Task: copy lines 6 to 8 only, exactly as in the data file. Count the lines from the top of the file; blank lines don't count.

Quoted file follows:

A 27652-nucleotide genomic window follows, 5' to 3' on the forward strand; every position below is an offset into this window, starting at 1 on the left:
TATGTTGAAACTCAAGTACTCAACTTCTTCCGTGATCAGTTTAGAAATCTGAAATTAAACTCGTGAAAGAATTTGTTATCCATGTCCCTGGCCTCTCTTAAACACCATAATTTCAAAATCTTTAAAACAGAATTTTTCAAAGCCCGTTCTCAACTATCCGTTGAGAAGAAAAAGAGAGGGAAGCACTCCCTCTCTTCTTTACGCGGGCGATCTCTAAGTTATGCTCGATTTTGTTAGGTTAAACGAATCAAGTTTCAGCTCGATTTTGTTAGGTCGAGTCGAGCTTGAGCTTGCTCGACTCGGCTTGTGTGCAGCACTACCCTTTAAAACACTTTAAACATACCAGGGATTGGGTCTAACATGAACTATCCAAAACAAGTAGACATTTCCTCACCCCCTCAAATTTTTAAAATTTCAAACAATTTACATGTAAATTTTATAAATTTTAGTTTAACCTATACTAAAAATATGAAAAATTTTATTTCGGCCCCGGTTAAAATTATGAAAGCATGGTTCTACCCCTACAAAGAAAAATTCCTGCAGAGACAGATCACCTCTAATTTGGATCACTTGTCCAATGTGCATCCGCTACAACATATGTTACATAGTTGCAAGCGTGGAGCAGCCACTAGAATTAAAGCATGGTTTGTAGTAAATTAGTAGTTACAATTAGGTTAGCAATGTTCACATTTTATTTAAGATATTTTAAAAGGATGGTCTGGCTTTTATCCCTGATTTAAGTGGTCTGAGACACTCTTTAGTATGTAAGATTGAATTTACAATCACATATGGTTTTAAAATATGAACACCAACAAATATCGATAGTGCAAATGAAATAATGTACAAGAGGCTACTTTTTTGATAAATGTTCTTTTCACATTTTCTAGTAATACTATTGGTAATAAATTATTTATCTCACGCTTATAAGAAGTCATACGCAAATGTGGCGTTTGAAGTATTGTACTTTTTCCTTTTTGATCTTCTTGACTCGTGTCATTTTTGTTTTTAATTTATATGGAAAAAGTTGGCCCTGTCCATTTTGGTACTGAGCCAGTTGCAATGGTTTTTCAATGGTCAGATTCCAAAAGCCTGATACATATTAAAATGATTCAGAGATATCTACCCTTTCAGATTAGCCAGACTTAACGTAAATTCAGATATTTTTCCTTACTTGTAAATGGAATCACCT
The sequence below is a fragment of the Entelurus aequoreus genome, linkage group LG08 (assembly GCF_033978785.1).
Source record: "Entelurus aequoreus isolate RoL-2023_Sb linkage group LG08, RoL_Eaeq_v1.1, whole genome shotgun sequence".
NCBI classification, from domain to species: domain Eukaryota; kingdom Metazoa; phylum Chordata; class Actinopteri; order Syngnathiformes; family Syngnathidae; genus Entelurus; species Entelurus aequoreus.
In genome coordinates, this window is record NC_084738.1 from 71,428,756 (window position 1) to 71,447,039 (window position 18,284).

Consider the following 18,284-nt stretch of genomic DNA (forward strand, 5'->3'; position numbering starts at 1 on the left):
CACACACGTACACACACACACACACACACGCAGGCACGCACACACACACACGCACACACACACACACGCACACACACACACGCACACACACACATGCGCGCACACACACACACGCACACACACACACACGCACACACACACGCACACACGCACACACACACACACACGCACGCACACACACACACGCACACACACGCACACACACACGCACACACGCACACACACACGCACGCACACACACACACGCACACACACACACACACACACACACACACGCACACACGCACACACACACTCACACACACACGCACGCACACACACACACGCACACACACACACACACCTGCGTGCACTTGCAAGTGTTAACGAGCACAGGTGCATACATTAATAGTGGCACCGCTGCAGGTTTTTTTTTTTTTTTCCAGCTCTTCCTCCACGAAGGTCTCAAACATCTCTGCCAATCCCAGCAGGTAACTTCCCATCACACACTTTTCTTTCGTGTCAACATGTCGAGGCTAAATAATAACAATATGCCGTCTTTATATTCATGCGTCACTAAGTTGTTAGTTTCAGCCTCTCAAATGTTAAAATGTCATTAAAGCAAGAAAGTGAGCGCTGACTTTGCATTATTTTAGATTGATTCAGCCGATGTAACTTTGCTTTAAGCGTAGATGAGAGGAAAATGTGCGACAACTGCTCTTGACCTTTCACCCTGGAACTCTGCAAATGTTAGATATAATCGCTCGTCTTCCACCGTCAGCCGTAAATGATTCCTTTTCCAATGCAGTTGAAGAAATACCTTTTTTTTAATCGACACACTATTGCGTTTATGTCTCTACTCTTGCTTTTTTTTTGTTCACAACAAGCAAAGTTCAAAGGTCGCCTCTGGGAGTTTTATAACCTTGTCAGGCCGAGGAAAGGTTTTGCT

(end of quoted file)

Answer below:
In genome coordinates, this window is record NC_084738.1 from 71,428,756 (window position 1) to 71,447,039 (window position 18,284).

Consider the following 18,284-nt stretch of genomic DNA (forward strand, 5'->3'; position numbering starts at 1 on the left):
CACACACGTACACACACACACACACACACGCAGGCACGCACACACACACACGCACACACACACACACGCACACACACACACGCACACACACACATGCGCGCACACACACACACGCACACACACACACACGCACACACACACGCACACACGCACACACACACACACACGCACGCACACACACACACGCACACACACGCACACACACACGCACACACGCACACACACACGCACGCACACACACACACGCACACACACACACACACACACACACACACGCACACACGCACACACACACTCACACACACACGCACGCACACACACACACGCACACACACACACACACCTGCGTGCACTTGCAAGTGTTAACGAGCACAGGTGCATACATTAATAGTGGCACCGCTGCAGGTTTTTTTTTTTTTTTCCAGCTCTTCCTCCACGAAGGTCTCAAACATCTCTGCCAATCCCAGCAGGTAACTTCCCATCACACACTTTTCTTTCGTGTCAACATGTCGAGGCTAAATAATAACAATATGCCGTCTTTATATTCATGCGTCACTAAGTTGTTAGTTTCAGCCTCTCAAATGTTAAAATGTCATTAAAGCAAGAAAGTGAGCGCTGACTTTGCATTATTTTAGATTGATTCAGCCGATGTAACTTTGCTTTAAGCGTAGATGAGAGGAAAATGTGCGACAACTGCTCTTGACCTTTCACCCTGGAACTCTGCAAATGTTAGATATAATCGCTCGTCTTCCACCGTCAGCCGTAAATGATTCCTTTTCCAATGCAGTTGAAGAAATACCTTTTTTTTAATCGACACACTATTGCGTTTATGTCTCTACTCTTGCTTTTTTTTTGTTCACAACAAGCAAAGTTCAAAGGTCGCCTCTGGGAGTTTTATAACCTTGTCAGGCCGAGGAAAGGTTTTGCT